Robert Nelson, testing coordinator for the district, also notes that about one-third of the children who enroll in the city's early-childhood-development center, a federally funded program serving 200 at-risk 4-year-olds, consistently score above average on reading and math tests in later school years despite scores that are well below par upon school entry.

"If you really believe kids who are successful in school make successful citizens," Mr. Eaton said, "anything you can reasonably do to increase their chances of success is worth the investment."

A 1985 report commissioned by the state legislature also showed that half of Tulsa mothers with children under age 6 worked, and that licensed day-care centers and family day-care providers could accommodate only half the children in need of child care.

Besides the convenience for parents, noted Bruce Howell, superintendent of the Tulsa schools, basing the program in the schools would make for "curricular continuity" between the preschool program--which he said would emphasize hands-on, play-oriented learning--and the early grades.

Public Support Needed

Mr. Eaton said that the business group hopes to submit a draft plan for child-care services to school officials this week, and that it will then "mount a drive to gain taxpayer and community support."

Preliminary projections, he said, show $5 million in public funds per year over a five-year period would be needed to build or renovate facilities and subsidize early-childhood programs for about 30 percent to 40 percent, or from 2,500 to 3,000, of the city's 3- and 4-year-olds. An additional $5 million could be financed through a sliding-scale fee system.

The public funding would also cover a "Parents as Teachers" component similar to the Missouri-based program that offers home-based parent education to families with children from birth through age 3.

And it would help launch referral services to help link parents with other social-service and child-care providers and a training network for family day-care providers who care for young children in their homes.

The group has not calculated the cost of expanding the city's before- and after-school child-care programs for school-age children, but expects parent fees to cover most expenses.

To raise the needed public revenue, Tulsa officials may seek to bring the issue to voters under a one-cent capital-improvement sales tax due for extension in December or to add it to another sales-tax proposal that may be considered this spring. Another option is to raise the millage ratio on the statewide assessment.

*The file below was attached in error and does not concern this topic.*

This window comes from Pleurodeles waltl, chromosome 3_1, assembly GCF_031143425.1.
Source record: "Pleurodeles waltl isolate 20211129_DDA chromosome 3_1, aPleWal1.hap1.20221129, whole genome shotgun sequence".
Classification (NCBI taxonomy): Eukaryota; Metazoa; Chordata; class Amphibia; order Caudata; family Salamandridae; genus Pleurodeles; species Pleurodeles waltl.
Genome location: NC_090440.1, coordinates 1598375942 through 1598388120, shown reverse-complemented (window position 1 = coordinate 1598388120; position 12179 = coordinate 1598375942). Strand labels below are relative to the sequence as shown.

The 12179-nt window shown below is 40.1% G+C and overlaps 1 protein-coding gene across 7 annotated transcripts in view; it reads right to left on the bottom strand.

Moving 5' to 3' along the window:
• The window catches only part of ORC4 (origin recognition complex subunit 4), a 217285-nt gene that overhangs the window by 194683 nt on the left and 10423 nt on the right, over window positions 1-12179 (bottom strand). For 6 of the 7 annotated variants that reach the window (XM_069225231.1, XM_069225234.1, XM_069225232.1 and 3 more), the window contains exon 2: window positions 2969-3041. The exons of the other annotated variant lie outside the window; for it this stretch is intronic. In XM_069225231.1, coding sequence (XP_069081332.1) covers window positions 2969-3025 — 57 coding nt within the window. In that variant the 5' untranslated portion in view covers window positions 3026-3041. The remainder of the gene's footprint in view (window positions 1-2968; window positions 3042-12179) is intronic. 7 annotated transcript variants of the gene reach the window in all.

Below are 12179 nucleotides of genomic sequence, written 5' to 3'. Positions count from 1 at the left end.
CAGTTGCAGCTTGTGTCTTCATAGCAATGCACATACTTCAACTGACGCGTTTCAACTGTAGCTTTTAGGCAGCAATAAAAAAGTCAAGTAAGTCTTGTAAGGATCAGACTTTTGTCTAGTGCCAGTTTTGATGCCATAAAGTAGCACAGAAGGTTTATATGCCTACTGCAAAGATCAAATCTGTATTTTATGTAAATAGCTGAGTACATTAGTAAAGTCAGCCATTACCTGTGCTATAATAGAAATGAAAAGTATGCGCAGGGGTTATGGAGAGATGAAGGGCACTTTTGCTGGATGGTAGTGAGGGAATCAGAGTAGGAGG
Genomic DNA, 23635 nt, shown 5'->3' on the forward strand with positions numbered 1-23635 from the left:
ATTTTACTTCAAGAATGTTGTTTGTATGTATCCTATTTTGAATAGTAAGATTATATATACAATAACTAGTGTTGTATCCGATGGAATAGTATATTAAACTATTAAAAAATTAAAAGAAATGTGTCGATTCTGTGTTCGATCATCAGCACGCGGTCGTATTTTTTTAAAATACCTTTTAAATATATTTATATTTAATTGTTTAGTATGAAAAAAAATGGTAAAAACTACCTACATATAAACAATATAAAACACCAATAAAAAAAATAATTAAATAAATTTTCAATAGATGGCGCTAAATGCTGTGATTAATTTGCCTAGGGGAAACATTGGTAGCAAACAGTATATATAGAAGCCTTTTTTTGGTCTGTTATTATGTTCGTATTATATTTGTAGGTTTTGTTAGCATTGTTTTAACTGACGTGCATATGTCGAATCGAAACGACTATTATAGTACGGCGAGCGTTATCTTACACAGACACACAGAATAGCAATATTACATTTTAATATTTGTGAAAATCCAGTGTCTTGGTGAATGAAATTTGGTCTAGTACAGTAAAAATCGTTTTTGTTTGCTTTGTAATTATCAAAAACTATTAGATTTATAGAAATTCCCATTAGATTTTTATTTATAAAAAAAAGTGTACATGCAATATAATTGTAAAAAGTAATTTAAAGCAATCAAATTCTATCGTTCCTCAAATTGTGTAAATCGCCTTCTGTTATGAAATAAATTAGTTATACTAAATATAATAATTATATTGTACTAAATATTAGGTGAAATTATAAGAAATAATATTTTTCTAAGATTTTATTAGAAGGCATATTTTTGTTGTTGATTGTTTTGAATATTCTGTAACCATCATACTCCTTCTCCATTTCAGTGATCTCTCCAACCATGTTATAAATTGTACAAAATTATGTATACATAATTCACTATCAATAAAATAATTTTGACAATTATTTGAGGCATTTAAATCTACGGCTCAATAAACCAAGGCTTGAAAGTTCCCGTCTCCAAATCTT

While it is too early to gauge voter support, some say the strong backing of business, political, and education leaders may help sell the plan.

"This is the only place where civic leaders are so involved and the business community is taking on such a role," said Matia Finn-Stevenson, as4sociate director of Yale's Bush Center.

Mr. Eaton added, "The dollar amounts we're talking about are well within the capacity of the community to pay for it."

Proponents of the School of the 21st Century model have stressed the importance of securing stable funding not only to launch programs but to cover the cost for children whose parents cannot afford fees.

In Independence, Mo., which offers before- and after-school care at all 13 elementary schools and preschool care at 4, "expansion will depend on whether we can obtain money from some other source" than parent fees and limited grants, said the district's superintendent, Robert Henley.

Tulsa's population is about three times as large as Independence's, and more than half its students qualify for free or reduced-price school lunches.

Hawaii last year launched a statewide program that provides free school-based care for such children and low-cost care for others. (See Education Week, March 14, 1990.) And Los Angeles now offers fully subsidized school-based child care, funded by the Community Redevelopment Agency, at 19 elementary schools.

But neither program serves preschoolers, and both offer only after-school care for school-age children.